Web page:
If you won’t wear one cowboy belt buckle, what on earth will you do with two?
That was the least of Mac Robertson’s concerns on Saturday after sweeping both stakes races on the card, the $35,000 Lady Slipper Stakes with Bella Notte and the $35,000 10,000 Lakes with Sir Tricky.
In addition to the trophy that goes to the winning connections, the winning trainer got an engraved buckle made just for the races by Maynard Buckles, Spurs &Silver out of Thoreau, N.M. The company made the buckles specifically for the two races in return for setting up a booth at Canterbury this weekend featuring their western silver and turquoise jewelry.
The buckles are probably more suited to a quarter horse trainer’s tastes, at least in Robertson’s case. “My wife will probably like this. She was into that rodeo stuff,” Robertson said after track president/general manager Randy Sampson showed him the Lady Slipper buckle.
Robertson requested that Sampson keep the buckle for him until later in the day. “I might lose it,” he said. He needed to saddle Sir Tricky for the following race.
Twenty minutes later he had another buckle for his spouse.
The winning rider in both races was Canterbury Park’s defending riding champ Derek Bell, who would like to claim a seventh title this meet.
Bell was certain he had a winner with Sir Tricky (pictured) at the 3/8th’s pole. “Everybody else was already riding,” he said. Sir Tricky won this race in 2007. He is owned by Barry and Joni Butzow of Eden Prairie. Sir Tricky finished in front of Captain Canaveral. The win was Sir Tricky’s 10th from 31 starts.
The race was Bella Notte’s first since a six-furlong event at Hawthorne Race Course on April 10 and second since last Feburuary26. “My big concern was that she’d get tired, but I got more tired than she did,” said Bell.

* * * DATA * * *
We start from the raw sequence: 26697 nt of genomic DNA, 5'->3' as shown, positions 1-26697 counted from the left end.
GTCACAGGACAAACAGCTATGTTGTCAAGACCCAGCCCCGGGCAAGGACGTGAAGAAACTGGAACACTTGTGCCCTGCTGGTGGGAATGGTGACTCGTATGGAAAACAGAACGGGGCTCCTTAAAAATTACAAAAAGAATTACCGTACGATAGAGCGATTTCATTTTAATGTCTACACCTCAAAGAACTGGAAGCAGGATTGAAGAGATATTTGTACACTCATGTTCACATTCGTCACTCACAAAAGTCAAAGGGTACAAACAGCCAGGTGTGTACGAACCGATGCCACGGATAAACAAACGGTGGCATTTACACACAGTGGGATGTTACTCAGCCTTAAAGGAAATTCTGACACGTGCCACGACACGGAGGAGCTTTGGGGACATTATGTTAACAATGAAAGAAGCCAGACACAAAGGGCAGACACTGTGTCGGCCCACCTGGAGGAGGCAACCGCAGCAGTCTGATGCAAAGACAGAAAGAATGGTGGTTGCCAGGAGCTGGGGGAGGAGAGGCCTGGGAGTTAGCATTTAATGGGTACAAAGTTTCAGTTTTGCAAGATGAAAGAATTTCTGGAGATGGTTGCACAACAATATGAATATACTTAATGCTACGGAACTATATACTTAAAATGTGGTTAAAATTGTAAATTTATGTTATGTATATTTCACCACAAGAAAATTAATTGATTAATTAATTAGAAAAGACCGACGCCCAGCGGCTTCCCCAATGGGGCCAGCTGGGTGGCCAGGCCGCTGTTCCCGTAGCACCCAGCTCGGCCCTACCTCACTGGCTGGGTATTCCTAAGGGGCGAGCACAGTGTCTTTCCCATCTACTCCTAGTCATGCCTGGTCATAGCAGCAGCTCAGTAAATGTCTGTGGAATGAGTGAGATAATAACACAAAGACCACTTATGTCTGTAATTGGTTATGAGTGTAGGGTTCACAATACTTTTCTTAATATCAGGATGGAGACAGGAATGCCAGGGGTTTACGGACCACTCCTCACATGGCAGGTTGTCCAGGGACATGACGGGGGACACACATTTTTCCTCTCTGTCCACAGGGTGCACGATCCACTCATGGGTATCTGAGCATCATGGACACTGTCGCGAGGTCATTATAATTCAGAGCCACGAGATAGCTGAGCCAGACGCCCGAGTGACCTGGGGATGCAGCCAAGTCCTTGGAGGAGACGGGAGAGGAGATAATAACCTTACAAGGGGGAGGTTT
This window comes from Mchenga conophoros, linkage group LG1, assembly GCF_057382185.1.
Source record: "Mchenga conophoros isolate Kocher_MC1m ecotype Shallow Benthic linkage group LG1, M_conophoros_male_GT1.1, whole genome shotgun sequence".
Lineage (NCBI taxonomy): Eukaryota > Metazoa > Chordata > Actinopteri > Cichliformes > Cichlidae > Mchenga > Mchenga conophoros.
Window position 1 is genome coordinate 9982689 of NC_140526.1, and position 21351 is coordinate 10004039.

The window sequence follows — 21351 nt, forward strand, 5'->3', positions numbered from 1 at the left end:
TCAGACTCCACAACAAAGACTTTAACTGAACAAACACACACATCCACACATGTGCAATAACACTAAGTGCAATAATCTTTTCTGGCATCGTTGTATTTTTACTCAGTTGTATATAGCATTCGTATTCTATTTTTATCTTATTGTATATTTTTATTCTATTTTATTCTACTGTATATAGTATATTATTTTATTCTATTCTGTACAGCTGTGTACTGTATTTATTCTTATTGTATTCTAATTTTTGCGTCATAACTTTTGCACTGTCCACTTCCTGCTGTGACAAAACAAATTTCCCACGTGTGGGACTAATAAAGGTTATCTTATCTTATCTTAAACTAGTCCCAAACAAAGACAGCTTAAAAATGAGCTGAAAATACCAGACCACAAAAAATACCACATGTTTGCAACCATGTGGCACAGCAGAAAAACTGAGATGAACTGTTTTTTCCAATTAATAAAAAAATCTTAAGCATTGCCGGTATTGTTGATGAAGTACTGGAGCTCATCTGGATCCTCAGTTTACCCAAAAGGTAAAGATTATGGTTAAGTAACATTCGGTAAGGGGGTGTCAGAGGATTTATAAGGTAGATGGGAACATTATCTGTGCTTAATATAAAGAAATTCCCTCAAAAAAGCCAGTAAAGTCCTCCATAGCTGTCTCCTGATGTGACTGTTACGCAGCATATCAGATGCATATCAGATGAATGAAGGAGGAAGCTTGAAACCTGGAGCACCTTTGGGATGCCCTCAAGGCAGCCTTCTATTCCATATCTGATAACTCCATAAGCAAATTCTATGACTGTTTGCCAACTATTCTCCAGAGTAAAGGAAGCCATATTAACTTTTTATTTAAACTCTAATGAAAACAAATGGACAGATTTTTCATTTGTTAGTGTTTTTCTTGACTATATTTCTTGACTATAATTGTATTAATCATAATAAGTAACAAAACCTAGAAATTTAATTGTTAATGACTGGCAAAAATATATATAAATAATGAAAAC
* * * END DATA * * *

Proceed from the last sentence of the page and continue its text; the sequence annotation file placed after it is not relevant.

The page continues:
Bella Notte, a home bred from Art and Gretchen Eaton’s Randolph farm, is a five-year-old mare by Quick Cut from Just One Rainbow and won for the fifth time from 10 career-starts. She finished in front of Thanks for the Tip.
The Eatons turned her over to Robertson last year. “He’s very hands-on and his help is awesome,” Gretchen said. “He’s made a difference.”
Robertson was hoping for something that will make a difference as well. He was still feeling a bit punk on Saturday from a bug he’s had the last few days.
The two stakes wins will help some.
We should all do so well when we feel so bad.
DEADLINE FOR SLOTS NEARS
There was a table set up just inside the main entrance to the grandstand the last two days where Canterbury customers can sign their names in support of casino gaming for the racetrack. In addition, there were recruiters with clipboards strolling through the crowd for the same purpose.
While Tom Metzen, Jr. and Jim Olson have been representing horsemen’s interests at the legislature this week, others have been soliciting signatures.
One of them on Saturday was Patrice Underwood from the Horsemen’s Benevolent and Protective Assn. “We turned over 1,100 signatures (from opening night on Friday) to the Governor’s office this morning,” she said. The recruiters had collected another 650 signatures by mid afternoon on Saturday.
Of those involved, Metzen is the most optimistic that the legislature will act favorably on a bill Canterbury has sought since the mid 1990s. “When we started 90 days ago I thought our chances were 100-1,” he said. “Today, I’d say they’re more like 7-2.”
Canterbury’s pursuit of gaming to help bolster purses has been an ongoing process since the Sampson family purchased the track in 1994. The legislative session winds up at midnight Monday so time is running short to convince lawmakers to vote in the affirmative.
There has never been a time since Canterbury reopened in 1995 that racing needed new forms of revenue as badly as it does now.
With the state badly in need of revenue, the idea seems like a no-brainer to horsemen. “The situation would seem to set up good for us,” said track president/general manager Randy Sampson. “There is still some hope….some.”